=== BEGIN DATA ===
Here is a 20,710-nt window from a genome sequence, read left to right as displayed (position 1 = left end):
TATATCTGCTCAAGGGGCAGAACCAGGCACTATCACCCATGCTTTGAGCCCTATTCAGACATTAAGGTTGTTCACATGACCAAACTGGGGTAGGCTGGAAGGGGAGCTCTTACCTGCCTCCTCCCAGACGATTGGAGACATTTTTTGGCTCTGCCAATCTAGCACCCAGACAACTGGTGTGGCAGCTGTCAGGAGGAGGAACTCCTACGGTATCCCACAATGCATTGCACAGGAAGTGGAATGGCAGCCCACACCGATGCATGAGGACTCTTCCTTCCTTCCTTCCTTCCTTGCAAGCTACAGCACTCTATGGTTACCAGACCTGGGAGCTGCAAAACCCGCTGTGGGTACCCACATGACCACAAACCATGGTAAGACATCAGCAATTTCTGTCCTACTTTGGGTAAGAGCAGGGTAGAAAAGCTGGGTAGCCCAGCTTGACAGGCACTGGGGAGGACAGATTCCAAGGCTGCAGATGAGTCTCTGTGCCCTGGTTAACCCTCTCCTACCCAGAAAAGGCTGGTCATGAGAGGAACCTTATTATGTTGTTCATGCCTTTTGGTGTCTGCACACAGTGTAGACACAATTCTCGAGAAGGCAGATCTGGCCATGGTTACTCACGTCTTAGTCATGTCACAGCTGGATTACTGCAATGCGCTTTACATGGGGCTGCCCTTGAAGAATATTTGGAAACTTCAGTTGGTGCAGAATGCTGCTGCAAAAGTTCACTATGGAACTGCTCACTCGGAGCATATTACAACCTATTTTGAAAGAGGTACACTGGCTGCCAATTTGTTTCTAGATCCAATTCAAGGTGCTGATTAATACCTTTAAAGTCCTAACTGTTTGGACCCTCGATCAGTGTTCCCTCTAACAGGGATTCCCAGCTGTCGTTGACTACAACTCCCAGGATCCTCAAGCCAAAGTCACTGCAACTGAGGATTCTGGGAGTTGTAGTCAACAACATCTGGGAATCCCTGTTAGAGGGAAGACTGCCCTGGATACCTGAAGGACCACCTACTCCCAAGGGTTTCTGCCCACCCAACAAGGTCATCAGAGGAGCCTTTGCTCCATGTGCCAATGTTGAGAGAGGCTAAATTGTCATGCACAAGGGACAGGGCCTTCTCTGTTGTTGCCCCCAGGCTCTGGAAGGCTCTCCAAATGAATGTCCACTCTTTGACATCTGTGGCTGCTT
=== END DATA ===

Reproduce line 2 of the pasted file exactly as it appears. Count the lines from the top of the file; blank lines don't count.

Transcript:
TATATCTGCTCAAGGGGCAGAACCAGGCACTATCACCCATGCTTTGAGCCCTATTCAGACATTAAGGTTGTTCACATGACCAAACTGGGGTAGGCTGGAAGGGGAGCTCTTACCTGCCTCCTCCCAGACGATTGGAGACATTTTTTGGCTCTGCCAATCTAGCACCCAGACAACTGGTGTGGCAGCTGTCAGGAGGAGGAACTCCTACGGTATCCCACAATGCATTGCACAGGAAGTGGAATGGCAGCCCACACCGATGCATGAGGACTCTTCCTTCCTTCCTTCCTTCCTTGCAAGCTACAGCACTCTATGGTTACCAGACCTGGGAGCTGCAAAACCCGCTGTGGGTACCCACATGACCACAAACCATGGTAAGACATCAGCAATTTCTGTCCTACTTTGGGTAAGAGCAGGGTAGAAAAGCTGGGTAGCCCAGCTTGACAGGCACTGGGGAGGACAGATTCCAAGGCTGCAGATGAGTCTCTGTGCCCTGGTTAACCCTCTCCTACCCAGAAAAGGCTGGTCATGAGAGGAACCTTATTATGTTGTTCATGCCTTTTGGTGTCTGCACACAGTGTAGACACAATTCTCGAGAAGGCAGATCTGGCCATGGTTACTCACGTCTTAGTCATGTCACAGCTGGATTACTGCAATGCGCTTTACATGGGGCTGCCCTTGAAGAATATTTGGAAACTTCAGTTGGTGCAGAATGCTGCTGCAAAAGTTCACTATGGAACTGCTCACTCGGAGCATATTACAACCTATTTTGAAAGAGGTACACTGGCTGCCAATTTGTTTCTAGATCCAATTCAAGGTGCTGATTAATACCTTTAAAGTCCTAACTGTTTGGACCCTCGATCAGTGTTCCCTCTAACAGGGATTCCCAGCTGTCGTTGACTACAACTCCCAGGATCCTCAAGCCAAAGTCACTGCAACTGAGGATTCTGGGAGTTGTAGTCAACAACATCTGGGAATCCCTGTTAGAGGGAAGACTGCCCTGGATACCTGAAGGACCACCTACTCCCAAGGGTTTCTGCCCACCCAACAAGGTCATCAGAGGAGCCTTTGCTCCATGTGCCAATGTTGAGAGAGGCTAAATTGTCATGCACAAGGGACAGGGCCTTCTCTGTTGTTGCCCCCAGGCTCTGGAAGGCTCTCCAAATGAATGTCCACTCTTTGACATCTGTGGCTGCTT